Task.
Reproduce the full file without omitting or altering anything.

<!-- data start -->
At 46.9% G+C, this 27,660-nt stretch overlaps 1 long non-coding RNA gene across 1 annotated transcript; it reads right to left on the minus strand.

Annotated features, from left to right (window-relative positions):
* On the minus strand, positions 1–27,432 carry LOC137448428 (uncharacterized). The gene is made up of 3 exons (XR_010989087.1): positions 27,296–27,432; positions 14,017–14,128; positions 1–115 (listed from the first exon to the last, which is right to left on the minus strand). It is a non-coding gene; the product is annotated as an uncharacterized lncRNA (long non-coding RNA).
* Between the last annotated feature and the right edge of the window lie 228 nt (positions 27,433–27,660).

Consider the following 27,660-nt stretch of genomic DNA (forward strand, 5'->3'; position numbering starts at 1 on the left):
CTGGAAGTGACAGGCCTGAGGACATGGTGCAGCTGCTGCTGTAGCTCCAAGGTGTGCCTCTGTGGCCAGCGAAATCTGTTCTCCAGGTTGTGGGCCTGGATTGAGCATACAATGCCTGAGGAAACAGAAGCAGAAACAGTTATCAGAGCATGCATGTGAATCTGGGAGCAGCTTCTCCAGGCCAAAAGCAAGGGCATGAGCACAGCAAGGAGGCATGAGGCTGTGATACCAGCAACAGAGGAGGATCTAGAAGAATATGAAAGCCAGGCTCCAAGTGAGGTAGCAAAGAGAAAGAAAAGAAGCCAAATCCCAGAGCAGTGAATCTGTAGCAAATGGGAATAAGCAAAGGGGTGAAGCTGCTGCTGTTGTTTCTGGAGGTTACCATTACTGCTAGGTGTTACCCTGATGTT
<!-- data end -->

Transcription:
At 46.9% G+C, this 27,660-nt stretch overlaps 1 long non-coding RNA gene across 1 annotated transcript; it reads right to left on the minus strand.

Annotated features, from left to right (window-relative positions):
* On the minus strand, positions 1–27,432 carry LOC137448428 (uncharacterized). The gene is made up of 3 exons (XR_010989087.1): positions 27,296–27,432; positions 14,017–14,128; positions 1–115 (listed from the first exon to the last, which is right to left on the minus strand). It is a non-coding gene; the product is annotated as an uncharacterized lncRNA (long non-coding RNA).
* Between the last annotated feature and the right edge of the window lie 228 nt (positions 27,433–27,660).

Consider the following 27,660-nt stretch of genomic DNA (forward strand, 5'->3'; position numbering starts at 1 on the left):
CTGGAAGTGACAGGCCTGAGGACATGGTGCAGCTGCTGCTGTAGCTCCAAGGTGTGCCTCTGTGGCCAGCGAAATCTGTTCTCCAGGTTGTGGGCCTGGATTGAGCATACAATGCCTGAGGAAACAGAAGCAGAAACAGTTATCAGAGCATGCATGTGAATCTGGGAGCAGCTTCTCCAGGCCAAAAGCAAGGGCATGAGCACAGCAAGGAGGCATGAGGCTGTGATACCAGCAACAGAGGAGGATCTAGAAGAATATGAAAGCCAGGCTCCAAGTGAGGTAGCAAAGAGAAAGAAAAGAAGCCAAATCCCAGAGCAGTGAATCTGTAGCAAATGGGAATAAGCAAAGGGGTGAAGCTGCTGCTGTTGTTTCTGGAGGTTACCATTACTGCTAGGTGTTACCCTGATGTT